David Cameron a câstigat clar ultima dezbatere, pe teme economice, care tocmai s-a încheiat. Brown l-a provocat permanent pe Cameron, dar a fost o tactica gresita: parea obosit (la început mai ales în prima parte a dezbaterii) si resemnat. Cameron a punctat foarte bine mai ales in domeniile educatie si imigratie, si când a acuzat eurofilia liberalilor. Nick Clegg a încercat iesiri-minciuna penibile, cum ca n-ar fi sustinut introducerea Euro, nici amnistia imigrantilor ilegali. In general, revolutionarul Clegg a fost în afara dezbaterii, oportunist, lipsit de orice substanta, un soi de Crin Antonescu ceva mai civilizat. Diferentele au fost clare între Cameron si Brown, liderul conservator subliniind de câteva ori, cu argumente si la momentele oportune, ca Brown confunda guvernul cu economia. Chiar asa a fost.
Update. De la Washington, Nile Gardiner titreaza David Cameron triumphs in final election debate
This was David Cameron’s night. His performance was assured, confident, and highly convincing. He looked like a prime minister this evening and, dare I say it, presidential as well. This was a performance that would have played well on both sides of the Atlantic, especially on the immigration question. On the economy, Cameron was the only candidate who actually talked about cutting government spending, with specific proposals for doing so. He also demonstrated a far stronger awareness of the scale of the debt-driven financial crisis spreading from Greece across Europe, and his emphatic rejection of the Euro was an excellent point, which certainly hit home.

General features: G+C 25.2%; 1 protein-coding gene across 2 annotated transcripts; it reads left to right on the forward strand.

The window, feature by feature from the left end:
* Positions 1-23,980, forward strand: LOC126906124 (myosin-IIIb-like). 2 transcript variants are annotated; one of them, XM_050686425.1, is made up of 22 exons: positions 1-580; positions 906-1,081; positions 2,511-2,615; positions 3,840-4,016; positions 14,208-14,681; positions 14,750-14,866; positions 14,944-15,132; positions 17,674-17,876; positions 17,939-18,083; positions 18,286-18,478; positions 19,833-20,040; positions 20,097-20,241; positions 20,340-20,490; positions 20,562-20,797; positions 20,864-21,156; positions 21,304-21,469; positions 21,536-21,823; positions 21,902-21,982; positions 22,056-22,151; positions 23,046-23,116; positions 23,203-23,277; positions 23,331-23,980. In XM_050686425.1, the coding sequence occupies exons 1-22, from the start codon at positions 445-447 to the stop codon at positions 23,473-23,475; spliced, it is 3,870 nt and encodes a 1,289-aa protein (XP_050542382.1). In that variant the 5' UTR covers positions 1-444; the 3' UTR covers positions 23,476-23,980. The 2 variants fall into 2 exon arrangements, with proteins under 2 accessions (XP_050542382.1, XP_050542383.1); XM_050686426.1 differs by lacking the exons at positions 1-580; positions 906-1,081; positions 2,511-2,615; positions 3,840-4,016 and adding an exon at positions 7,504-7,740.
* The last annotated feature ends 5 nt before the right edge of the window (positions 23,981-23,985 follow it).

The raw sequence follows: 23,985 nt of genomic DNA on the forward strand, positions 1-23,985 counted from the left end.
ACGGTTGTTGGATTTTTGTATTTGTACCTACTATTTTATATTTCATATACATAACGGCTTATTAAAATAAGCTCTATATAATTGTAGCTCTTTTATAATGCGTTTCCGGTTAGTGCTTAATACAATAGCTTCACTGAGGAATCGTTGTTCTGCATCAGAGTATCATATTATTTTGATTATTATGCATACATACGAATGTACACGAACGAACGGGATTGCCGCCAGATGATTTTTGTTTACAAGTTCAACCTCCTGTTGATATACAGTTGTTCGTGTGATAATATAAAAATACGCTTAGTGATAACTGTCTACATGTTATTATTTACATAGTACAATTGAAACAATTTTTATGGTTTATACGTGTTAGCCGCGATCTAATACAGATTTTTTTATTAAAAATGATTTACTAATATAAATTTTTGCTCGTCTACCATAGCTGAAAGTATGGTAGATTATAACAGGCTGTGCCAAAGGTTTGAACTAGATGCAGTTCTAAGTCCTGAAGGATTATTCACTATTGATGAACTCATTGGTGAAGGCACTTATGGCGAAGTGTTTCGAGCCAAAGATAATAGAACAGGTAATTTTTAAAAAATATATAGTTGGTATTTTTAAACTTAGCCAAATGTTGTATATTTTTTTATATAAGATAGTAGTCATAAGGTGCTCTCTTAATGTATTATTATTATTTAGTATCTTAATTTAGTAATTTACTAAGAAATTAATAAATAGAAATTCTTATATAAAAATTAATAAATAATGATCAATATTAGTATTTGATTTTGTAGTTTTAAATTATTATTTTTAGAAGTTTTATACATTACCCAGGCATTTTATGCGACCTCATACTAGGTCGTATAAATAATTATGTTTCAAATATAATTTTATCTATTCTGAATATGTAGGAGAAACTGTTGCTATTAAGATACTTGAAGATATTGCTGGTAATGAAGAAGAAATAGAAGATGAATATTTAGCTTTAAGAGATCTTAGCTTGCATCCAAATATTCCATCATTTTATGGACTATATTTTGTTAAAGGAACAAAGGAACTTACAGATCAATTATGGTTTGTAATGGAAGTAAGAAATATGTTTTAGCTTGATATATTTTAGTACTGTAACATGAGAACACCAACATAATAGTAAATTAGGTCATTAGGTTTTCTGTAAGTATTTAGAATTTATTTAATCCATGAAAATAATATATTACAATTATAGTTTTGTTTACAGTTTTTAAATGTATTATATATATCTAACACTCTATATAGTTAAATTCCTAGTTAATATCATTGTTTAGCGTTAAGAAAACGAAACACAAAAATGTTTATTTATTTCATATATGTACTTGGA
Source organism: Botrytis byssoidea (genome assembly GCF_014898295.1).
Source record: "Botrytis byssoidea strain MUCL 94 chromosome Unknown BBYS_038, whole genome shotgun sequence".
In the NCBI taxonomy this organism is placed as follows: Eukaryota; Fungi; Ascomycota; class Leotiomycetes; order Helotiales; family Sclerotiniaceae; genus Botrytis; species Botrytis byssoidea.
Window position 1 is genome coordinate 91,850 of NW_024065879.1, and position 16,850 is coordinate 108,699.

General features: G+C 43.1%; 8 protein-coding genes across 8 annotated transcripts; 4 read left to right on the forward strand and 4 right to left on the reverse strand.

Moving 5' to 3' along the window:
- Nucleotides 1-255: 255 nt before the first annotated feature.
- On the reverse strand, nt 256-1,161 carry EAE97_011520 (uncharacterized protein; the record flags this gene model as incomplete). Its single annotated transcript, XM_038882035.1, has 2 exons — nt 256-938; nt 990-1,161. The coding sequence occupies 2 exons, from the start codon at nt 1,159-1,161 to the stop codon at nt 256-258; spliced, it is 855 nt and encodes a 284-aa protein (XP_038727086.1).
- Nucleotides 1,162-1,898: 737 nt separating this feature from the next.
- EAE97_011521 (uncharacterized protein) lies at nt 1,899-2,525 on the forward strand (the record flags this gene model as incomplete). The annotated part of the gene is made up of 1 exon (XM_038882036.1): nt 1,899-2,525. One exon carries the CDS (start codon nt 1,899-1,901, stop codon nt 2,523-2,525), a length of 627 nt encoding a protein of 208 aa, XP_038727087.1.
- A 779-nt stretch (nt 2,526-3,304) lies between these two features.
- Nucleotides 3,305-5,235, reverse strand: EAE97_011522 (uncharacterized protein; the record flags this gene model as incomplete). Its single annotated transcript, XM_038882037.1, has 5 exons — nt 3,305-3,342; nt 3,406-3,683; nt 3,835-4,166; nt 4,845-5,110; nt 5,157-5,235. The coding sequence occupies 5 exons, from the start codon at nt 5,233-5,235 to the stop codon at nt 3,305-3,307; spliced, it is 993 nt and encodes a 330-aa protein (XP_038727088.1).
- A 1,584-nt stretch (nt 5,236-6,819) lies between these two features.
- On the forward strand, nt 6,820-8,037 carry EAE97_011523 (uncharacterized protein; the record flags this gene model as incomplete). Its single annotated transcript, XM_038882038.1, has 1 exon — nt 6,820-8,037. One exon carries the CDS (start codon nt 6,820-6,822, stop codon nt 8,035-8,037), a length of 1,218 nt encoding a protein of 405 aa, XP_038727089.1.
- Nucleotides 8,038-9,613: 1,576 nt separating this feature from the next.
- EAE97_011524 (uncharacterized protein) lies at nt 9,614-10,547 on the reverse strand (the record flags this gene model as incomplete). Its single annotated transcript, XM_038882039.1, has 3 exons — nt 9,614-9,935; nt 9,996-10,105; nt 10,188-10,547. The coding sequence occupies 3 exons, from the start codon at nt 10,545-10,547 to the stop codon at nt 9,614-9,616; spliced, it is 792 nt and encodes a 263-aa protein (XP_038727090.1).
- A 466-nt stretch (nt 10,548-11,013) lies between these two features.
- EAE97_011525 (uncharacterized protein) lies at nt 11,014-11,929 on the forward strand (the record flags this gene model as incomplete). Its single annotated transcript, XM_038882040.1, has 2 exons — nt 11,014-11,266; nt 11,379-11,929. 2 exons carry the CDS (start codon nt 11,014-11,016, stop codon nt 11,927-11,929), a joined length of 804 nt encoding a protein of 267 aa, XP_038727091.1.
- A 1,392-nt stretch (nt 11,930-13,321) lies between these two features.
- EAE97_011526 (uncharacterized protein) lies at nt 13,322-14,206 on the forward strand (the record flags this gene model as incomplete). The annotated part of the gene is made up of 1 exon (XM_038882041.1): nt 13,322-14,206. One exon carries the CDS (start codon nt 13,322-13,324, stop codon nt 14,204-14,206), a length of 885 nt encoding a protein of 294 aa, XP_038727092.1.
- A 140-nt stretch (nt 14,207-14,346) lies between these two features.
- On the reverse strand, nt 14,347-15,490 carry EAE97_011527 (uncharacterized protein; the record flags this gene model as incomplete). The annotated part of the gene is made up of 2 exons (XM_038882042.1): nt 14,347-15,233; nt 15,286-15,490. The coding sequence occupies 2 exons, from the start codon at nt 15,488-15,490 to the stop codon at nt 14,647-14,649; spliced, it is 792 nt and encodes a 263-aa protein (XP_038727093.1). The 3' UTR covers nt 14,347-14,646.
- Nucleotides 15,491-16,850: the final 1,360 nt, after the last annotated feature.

In contrast, this was a disastrous debate for Nick Clegg. His handling of the immigration issue was little short of calamitous. He looked deeply out of touch with public concerns over high levels of immigration, and he didn’t have any serious ideas about actually reducing it. He was caught spectacularly flat-footed over his party’s support for amnesty for illegal immigrants in the face of an onslaught from both Cameron and Brown. He then started to dig an even deeper hole when he began to deny it was his policy. This seriously undercut his credibility as a candidate for Prime Minister, and suggested he was two-faced over a critically important matter.
In addition, Clegg looked clueless on the economy, and I cannot think of a single coherent proposal he made which would actually create jobs, cut spending or reduce the massive national debt. At times he looked more like a Brussels apparatchik than a British leader, presenting a statist vision of a command economy, which will kill jobs and economic growth, especially in the City of London.
As for Gordon Brown, his defence of the government’s catastrophic economic record looked at times preposterous. No matter how many Treasury statistics he threw out, it was impossible for him to shed the image of a rapidly fading politician who has presided over the biggest British financial crisis in a generation. The Labour leader did slightly better than his Liberal counterpart, but was consistently dull, unimaginative and uninspiring. He also came across as obsessed with tired old class warfare rhetoric, which might have played well in the 1920s, but simply doesn’t cut it any more. (…)